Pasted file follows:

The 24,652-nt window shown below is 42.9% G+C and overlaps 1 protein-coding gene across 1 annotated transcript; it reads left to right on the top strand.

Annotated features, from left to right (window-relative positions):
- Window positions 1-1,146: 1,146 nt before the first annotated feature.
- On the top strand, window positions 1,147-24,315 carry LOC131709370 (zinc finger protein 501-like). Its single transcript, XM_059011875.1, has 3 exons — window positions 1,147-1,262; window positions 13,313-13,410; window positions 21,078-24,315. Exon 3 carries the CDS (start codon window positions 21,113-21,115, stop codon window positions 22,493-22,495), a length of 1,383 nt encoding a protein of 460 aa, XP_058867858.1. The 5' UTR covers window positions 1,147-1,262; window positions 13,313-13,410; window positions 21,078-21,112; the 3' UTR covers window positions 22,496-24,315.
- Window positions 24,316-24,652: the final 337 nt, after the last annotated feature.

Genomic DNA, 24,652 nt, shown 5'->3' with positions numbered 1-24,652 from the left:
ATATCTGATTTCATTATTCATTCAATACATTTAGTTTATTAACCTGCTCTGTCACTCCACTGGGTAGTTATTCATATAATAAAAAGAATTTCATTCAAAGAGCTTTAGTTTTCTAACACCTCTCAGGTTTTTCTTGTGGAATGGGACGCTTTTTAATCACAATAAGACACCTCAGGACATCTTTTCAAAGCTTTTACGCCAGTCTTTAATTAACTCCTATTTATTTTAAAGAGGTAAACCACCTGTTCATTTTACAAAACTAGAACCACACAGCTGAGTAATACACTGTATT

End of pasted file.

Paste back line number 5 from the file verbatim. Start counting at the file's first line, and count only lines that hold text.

- Window positions 24,316-24,652: the final 337 nt, after the last annotated feature.